Kathleen Kapusta's article

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This article was posted by Kathleen Kapusta on employmentlawdaily.com on 24th September 2015. In nearly every state in the US, the law presumes that the relationship between the employer and the employee is at-will. This is to say that it can be terminated any time provided that the two parties have agreed. However, this is never the case since the termination of that relationship has to be procedural based on the employment contract and the state employment laws. The employment laws govern the right and duties of employees and the responsibility of the employer to the employee. They play the role of keeping the employee safe from cases such as discrimination while at the same time protecting the employers interests.

American Employment laws or labor laws began long ago as a response to the public outcry due to oppressive practices during the industrial revolution. They address issues such as establishing minimum wages per hour, compensation of injured workers, the creation of standard work week and discrimination issues. Statistics shows that many cases that have been taken to courts have to do with minimum wage violation and discrimination based on myriad grounds CITATION Usl09 \l 1033 (U.s. labor and employment laws , 2009). Violation of minimum wages led to the formation of labor protest movements that would fight for workers rights. For example, three years ago, a labor protest movement was formed by fast-food workers in New York City

Discrimination at work has also been a focus recently. Employees can be illegally discriminated on grounds such as religion, national origin, disability, race, sex among others. It also seems to be taking another dimension. Discrimination is also reportedly taking another dimension such us, one's views on social media or ones complains about work on social media and transgender workers sexual anatomy. This poses the question whether an employer should inquire into transgender workers sexual anatomy, relationships or, transition records.

As a matter of fact, all the information relating to a transgender employees sexual anatomy, her familial background and relation all medical and psychological records that relates to her gender transition is the most private in nature. A federal magistrate in Michigan finds that it would be the most harassing and oppressive to require its disclosure at any time in a case that was recently taken to court by Equal Employment Opportunity Commission (EEOC) on behalf of an employee who had been working in a funeral home.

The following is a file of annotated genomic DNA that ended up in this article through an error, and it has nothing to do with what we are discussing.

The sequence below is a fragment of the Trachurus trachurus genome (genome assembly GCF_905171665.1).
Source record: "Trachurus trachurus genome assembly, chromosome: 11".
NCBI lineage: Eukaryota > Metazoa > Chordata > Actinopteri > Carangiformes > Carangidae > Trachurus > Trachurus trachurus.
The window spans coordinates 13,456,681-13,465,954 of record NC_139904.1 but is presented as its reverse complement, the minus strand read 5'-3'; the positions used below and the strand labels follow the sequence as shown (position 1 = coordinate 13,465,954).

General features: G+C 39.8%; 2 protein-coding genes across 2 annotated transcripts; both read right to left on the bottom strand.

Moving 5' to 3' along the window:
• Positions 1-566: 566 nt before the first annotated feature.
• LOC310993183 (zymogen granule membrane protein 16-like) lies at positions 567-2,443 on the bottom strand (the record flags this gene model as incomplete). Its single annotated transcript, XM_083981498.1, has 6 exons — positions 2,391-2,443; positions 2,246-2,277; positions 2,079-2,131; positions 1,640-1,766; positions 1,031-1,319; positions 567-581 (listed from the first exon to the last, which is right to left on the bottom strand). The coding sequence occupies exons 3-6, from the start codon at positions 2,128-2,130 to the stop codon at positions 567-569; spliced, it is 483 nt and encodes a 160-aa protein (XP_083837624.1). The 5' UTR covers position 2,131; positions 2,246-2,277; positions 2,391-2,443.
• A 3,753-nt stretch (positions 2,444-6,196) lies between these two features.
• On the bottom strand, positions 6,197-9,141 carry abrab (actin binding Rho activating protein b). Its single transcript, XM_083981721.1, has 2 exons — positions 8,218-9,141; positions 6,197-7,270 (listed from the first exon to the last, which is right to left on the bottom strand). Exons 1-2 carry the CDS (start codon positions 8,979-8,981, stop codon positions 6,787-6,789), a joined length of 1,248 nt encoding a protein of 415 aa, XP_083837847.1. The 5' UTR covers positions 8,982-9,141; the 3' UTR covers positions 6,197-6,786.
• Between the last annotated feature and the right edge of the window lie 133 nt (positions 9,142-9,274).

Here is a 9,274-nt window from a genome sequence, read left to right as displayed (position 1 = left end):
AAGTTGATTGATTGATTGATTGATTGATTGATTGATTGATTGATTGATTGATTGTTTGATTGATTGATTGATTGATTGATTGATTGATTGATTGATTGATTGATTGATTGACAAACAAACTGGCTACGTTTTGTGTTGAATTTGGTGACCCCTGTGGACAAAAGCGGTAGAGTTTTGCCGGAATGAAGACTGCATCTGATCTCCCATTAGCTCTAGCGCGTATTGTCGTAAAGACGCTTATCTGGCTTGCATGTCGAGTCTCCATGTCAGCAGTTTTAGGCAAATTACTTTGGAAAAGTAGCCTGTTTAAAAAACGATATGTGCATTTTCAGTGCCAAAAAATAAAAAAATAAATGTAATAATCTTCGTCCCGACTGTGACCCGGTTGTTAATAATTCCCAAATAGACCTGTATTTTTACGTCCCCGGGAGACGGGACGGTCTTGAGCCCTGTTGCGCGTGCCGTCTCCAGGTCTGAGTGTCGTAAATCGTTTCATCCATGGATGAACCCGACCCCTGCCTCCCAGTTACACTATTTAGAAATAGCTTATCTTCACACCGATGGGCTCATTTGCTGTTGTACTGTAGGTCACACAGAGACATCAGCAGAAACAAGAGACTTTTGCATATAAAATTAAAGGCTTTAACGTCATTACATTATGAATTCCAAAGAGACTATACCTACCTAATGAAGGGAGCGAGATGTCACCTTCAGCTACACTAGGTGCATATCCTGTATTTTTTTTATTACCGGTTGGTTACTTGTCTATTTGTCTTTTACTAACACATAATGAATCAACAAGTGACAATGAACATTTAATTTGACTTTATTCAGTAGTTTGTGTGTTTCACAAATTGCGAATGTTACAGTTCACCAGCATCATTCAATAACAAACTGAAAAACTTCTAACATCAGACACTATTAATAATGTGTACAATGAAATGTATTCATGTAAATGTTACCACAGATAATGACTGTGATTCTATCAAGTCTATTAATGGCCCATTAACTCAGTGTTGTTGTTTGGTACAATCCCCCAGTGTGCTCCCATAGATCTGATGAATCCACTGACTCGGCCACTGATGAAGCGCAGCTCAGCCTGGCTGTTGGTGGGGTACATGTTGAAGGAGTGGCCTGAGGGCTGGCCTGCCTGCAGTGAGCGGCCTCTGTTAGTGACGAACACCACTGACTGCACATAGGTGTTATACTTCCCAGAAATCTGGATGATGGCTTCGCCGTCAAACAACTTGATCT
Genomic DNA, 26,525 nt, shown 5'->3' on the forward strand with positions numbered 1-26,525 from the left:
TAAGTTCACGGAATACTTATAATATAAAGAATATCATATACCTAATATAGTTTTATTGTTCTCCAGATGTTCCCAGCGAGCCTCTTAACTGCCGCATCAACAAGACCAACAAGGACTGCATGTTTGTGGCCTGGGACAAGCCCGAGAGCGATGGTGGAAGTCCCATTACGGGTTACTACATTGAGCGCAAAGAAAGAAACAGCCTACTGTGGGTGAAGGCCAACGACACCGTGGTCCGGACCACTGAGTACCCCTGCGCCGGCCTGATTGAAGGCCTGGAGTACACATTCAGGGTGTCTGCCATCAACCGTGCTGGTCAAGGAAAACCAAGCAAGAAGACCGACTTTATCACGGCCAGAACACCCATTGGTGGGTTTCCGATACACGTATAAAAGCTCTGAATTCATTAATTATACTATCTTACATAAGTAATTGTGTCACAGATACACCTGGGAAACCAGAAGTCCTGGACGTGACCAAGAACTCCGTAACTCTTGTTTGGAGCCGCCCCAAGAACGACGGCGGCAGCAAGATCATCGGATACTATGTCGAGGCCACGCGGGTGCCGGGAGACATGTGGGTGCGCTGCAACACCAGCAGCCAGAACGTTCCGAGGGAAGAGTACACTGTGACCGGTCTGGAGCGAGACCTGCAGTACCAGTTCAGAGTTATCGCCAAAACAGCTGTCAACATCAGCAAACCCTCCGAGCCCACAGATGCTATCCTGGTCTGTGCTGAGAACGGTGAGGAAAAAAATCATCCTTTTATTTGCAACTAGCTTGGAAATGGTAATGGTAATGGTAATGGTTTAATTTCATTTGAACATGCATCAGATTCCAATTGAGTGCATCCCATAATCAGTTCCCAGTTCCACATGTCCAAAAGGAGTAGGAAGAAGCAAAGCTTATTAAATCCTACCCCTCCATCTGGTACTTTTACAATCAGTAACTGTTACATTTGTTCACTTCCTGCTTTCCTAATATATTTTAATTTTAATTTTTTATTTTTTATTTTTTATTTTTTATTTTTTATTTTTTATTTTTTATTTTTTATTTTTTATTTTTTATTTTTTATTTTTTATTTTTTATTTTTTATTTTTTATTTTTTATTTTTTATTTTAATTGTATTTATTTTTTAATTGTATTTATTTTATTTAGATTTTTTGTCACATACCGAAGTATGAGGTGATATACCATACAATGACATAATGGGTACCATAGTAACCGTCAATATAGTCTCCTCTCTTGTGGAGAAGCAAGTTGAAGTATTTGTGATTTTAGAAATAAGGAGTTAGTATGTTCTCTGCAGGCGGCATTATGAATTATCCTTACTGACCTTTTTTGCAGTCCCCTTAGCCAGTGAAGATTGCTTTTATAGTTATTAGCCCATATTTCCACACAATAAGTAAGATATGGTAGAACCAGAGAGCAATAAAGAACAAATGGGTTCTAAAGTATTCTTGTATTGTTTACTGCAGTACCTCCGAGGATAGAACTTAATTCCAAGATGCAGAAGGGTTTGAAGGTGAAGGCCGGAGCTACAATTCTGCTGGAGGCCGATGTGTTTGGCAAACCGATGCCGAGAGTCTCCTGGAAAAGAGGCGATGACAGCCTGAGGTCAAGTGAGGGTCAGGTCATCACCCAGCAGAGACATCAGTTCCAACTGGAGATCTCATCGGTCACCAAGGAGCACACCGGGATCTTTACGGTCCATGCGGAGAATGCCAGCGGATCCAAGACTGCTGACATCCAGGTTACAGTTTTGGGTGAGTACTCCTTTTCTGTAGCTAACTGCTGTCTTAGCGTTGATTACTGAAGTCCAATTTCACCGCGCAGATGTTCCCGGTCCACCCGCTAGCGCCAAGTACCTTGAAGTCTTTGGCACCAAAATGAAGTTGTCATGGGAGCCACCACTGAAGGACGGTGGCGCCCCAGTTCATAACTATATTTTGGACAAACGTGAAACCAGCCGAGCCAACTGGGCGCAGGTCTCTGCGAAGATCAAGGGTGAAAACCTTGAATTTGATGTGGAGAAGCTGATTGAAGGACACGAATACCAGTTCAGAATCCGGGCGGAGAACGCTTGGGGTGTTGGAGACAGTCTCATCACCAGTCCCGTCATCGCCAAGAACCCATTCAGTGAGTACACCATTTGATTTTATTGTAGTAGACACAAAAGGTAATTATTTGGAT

In July 2013, the employee had informed the employer and her coworker than he intends to undergo a transgender transition from a male to a female. She informed them since the next time he will appear at work, she will be a woman. However, two week later, the employer called him and informed her that what he intended to do was unacceptable and fired her. The employer-based the argument on the fact that the law has not protected this discrimination under Title VII. Although the court ruling did not declare the funeral home to have violated this provision, the EEOC claim on gender stereotyping claim still held.

Additionally, the court pointed that the purpose of the discovery was immaterial. Whether the alleged stereotyping by the funeral home originated from the fact that the employee was a transgender was not important. What was necessary is whether the funeral home fired her when she started exhibiting characteristics or qualities that her employers are perceived to be inconsistent with the original male gender. Therefore, the court denied the employer of her request to discover the familial relation gender transition and such details since they were discriminative. It rejected the employers contentions that establishing the establishing the actual employee gender during the employment period was important since that would translate to the stereotype claim that EEOC had against them.

Employing people based on their gender inhibits the productivity of a person and the thus the general productivity of the firm and the nation as a whole. Some people are better placed for some jobs than others. How best one performs on a job does not rely on the gender but one's capabilities and passion. As an employer, gender should not be a consideration but performance, after one is already employed, should be. In the above context, for example, the funeral home should not be so much into whether the employee undergoes the gender transition to the extent of firing her. Their concern should, instead, be whether the employees expected performance level reduced when she underwent the transition.

The domestic and the global business environment have to embrace policies that bring equality to all their employees. Gender and sexual orientation should not be a factor to consider while employing and setting their employees free. According to Bennett Alexander & Hartman (2011), research shows that organizations that have adopted such policies are linked with higher productivity since there is increased openness, greater job commitment, improved workplace relationships increased job satisfaction improved health outcomes especially among the transgender. Many organizations too are changing their written non-discriminative policies to include the transgender one too.

 

References

Employmentlawdaily.com Retrieved 1-10-2015 from http://www.employmentlawdaily.com/index.php/news/employer-cant-inquire-into-transgender-workers-sexual-anatomy-relationships-or-transition-records/

BIBLIOGRAPHY \l 1033 Bennett-Alexander, D., & Hartman, L. P. (2011.). Employment law for business. Boston, Mass: Irwin/McGraw-Hill.

U.s. Labor and employment laws. (2009). Washington: Bureau Of Natl Affairs.

 

 

 

 

 

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